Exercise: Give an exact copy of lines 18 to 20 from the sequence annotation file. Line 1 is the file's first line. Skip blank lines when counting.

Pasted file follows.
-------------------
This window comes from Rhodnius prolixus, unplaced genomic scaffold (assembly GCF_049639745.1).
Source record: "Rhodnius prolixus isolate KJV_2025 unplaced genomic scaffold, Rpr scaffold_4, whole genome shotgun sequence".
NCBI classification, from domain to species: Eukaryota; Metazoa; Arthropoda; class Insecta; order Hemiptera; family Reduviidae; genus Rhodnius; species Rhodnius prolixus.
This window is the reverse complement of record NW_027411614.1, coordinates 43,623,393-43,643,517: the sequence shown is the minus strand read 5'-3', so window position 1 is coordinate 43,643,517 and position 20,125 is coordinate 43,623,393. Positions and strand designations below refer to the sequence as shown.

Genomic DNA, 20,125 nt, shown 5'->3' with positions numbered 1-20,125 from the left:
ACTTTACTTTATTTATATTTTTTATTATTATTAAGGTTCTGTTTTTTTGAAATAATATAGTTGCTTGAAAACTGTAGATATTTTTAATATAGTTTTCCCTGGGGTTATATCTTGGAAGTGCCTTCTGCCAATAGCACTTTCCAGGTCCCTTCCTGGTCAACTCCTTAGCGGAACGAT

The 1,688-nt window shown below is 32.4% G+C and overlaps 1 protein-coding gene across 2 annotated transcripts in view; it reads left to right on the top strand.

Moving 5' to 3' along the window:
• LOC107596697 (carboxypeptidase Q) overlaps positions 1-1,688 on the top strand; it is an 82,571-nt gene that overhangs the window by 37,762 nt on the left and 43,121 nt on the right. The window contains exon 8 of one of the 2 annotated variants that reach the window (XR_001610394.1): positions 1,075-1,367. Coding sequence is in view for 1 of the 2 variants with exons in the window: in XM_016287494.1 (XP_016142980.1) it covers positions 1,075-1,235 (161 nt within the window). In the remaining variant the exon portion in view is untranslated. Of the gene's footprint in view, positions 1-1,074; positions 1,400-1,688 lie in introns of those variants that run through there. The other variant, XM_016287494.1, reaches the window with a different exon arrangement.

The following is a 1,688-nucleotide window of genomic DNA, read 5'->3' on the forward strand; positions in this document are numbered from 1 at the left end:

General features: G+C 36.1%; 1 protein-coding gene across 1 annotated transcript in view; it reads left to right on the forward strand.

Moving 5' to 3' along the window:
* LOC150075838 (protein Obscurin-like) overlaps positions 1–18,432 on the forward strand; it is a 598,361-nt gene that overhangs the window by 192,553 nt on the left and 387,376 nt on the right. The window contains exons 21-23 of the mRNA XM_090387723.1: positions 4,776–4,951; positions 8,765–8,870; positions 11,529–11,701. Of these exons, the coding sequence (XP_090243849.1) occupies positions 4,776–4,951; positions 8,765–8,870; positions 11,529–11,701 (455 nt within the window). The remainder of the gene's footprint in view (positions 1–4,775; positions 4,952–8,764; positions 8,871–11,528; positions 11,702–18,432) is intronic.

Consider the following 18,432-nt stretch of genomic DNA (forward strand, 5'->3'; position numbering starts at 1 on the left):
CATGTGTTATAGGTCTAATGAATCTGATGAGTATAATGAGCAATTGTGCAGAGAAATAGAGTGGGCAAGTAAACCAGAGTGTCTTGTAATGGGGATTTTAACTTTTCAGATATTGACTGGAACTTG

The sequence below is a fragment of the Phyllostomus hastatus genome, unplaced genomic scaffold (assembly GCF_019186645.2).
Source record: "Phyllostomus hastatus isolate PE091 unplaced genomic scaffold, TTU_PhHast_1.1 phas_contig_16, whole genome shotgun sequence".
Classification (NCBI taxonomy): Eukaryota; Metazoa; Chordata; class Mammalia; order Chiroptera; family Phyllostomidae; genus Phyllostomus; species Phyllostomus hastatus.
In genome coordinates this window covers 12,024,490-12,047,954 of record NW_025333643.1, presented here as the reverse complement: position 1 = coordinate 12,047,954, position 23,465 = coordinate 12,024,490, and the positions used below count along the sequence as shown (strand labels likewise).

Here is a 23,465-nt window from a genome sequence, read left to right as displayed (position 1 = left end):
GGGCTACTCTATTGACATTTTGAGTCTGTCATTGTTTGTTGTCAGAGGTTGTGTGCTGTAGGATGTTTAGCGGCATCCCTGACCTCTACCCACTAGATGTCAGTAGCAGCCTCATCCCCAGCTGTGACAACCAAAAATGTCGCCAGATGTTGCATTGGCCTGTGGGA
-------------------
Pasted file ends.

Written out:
Classification (NCBI taxonomy): Eukaryota; Metazoa; Chordata; class Mammalia; order Chiroptera; family Phyllostomidae; genus Phyllostomus; species Phyllostomus hastatus.
In genome coordinates this window covers 12,024,490-12,047,954 of record NW_025333643.1, presented here as the reverse complement: position 1 = coordinate 12,047,954, position 23,465 = coordinate 12,024,490, and the positions used below count along the sequence as shown (strand labels likewise).

Here is a 23,465-nt window from a genome sequence, read left to right as displayed (position 1 = left end):